My turn

I was in the first grade, sitting in a tiny orange chair, fit for a six year old. We were seated in a circle. It was time for Show & Tell and today it was my turn. I can’t remember exactly what I brought, only that it didn’t matter, because today it was my turn to stand in front, my turn to talk, my turn.

Mine.

I heard the teacher call my name and I looked at her, smiling, but I couldn’t move. She repeated my name and her expression changed as she looked down at the floor below my seat. As I turned my gaze down, I noticed for the first time that I was hot and wet in my seat. I saw the pale yellow puddle forming below my chair and I couldn’t look away. I was sure that children were laughing and the teacher was saying something to me but all I could hear was the drip from underneath the chair releasing to the puddle below. The tiny drops were loud like thunder and I felt my face flush with embarrassment. I didn’t want to look at her. She was going to tell me to get up. And then what? I imagined that everyone would be going outside for recess soon and I would be free to remove myself without further humiliation. But they were not moving and she was not telling them to and I hated her. I heard her say she would call my mother and then she asked if someone else had something they would like to share for Show & Tell. Another child started speaking and the teachers’ aide lifted me up from the pool of urine collected in the seat of my chair. I could smell it now and it reminded me of the dog next door who always peed in our azalea bush, turning the pretty peach blossoms brown. My pants were cold, the warmth was gone, and they bunched between my legs as I walked. When I got to the school office, the secretary gave me a look full of pity and told me that my mother would bring me clean pants shortly and then handed me a pair of too-big gym shorts to change into. She ushered me into the bathroom and pat me on the head before closing the door behind me. I stood in front of the mirror above the sink, only able to see from my nose up, and realized that I had been crying. I was still holding my Show & Tell item in my hand and I was suddenly infuriated that I didn’t get my turn. I wanted to run back and tell them all to shut up and listen because it was still my turn.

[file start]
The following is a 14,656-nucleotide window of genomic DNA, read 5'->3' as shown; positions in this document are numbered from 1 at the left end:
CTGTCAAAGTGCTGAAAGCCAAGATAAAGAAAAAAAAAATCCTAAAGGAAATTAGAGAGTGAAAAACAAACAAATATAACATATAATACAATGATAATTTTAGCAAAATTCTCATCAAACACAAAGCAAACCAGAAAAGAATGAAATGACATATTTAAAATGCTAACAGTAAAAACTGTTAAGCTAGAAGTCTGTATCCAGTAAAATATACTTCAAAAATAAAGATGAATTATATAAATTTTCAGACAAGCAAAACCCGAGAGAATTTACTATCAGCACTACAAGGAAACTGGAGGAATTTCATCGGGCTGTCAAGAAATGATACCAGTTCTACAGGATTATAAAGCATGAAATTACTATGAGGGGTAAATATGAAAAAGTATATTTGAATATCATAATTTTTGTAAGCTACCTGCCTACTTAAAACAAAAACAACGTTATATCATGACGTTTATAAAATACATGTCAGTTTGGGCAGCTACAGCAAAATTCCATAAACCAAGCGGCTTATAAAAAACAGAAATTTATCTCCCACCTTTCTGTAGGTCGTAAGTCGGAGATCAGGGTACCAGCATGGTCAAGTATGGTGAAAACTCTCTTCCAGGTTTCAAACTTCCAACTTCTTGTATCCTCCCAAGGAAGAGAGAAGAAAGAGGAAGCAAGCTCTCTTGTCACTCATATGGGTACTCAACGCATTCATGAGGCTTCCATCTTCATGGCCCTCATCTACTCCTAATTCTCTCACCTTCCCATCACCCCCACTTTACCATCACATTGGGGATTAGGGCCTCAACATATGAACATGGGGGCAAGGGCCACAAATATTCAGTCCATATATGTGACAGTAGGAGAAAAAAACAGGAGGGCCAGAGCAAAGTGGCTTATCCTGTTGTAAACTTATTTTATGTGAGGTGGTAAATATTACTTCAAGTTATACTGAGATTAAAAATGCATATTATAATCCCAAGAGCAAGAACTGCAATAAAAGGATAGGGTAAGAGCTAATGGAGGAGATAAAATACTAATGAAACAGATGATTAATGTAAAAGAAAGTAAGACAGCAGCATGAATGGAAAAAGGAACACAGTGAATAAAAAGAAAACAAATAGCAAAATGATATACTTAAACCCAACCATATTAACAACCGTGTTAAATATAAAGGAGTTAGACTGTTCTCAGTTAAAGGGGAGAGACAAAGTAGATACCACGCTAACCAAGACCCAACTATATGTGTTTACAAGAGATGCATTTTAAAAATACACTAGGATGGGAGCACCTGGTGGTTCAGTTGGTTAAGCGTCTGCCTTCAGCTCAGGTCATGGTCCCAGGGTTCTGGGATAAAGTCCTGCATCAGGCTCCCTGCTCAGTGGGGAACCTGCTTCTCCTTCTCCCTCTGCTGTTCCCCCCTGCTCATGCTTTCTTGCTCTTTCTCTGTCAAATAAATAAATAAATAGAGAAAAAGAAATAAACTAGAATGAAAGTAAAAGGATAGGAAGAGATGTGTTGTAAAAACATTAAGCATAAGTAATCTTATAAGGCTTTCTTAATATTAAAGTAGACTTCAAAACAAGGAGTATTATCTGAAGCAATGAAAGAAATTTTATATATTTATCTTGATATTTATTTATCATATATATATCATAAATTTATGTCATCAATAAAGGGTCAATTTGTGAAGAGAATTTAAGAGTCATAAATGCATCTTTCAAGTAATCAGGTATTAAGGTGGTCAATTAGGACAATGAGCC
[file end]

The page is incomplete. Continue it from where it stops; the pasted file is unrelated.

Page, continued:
My turn.

But instead, I peeled my wet pants off, pulled on the gym shorts, sat on the toilet seat and cried.

My life before me.

It was 1982 and I was 12 years old, holding a tattered photograph in front of my mother. I’d found it in a box of old photos in the garage. I’d been working on my Autobiography, an assignment from my 6th Grade teacher that seemed a bit premature.

In the photograph, there is a young boy in flannel pajamas sitting on the back of a frosted blue upholstered couch. He is beaming while holding a board game of The Jungle Book. Next to him sits an adolescent girl, in a blue nightgown fit for a princess with matching lace and satin blue robe. She holds her hands folded on her lap and smiles at the camera with lips pursed and head cocked slightly to the right. Sitting in front of them is a teenaged boy in his green and blue plaid bathrobe. He is barely smiling at the camera and looks as though he was woken up far too early. Next to him is a girl of four or so, bundled up in a puffy, satin pink bathrobe holding another board game. This one is Winnie the Pooh, and she is smiling wildly. Above their heads hangs a string of Christmas cards against a backdrop of bamboo styled wallpaper, with vertical lines seeming to grow out of the couch. The date on the photograph is January 1969. I recognized the first three children as my older brother and sisters, however, I did not know this fourth child, the one holding The Jungle Book game, which is why I was standing in front of my mother with the photograph.

“Who is this boy, Mom?”

“What boy?” she replied. My mother was not looking at me. She was standing at the stove, stirring an enormous pot of spaghetti sauce. It was Wednesday, spaghetti night at my house, and the smell of fried peppers and onions permeated the kitchen. When she finally looked at the picture in my hand, I saw something in her eyes that I had never seen before and it confused me. She immediately turned back to the stove to add the meatballs to the sauce.

“That was Steven. He was your brother. He died.”

She continued to stir and I continued to hold out the photograph, trying to understand what she had just said to me.

“Set the table, dinner is going to be ready soon.”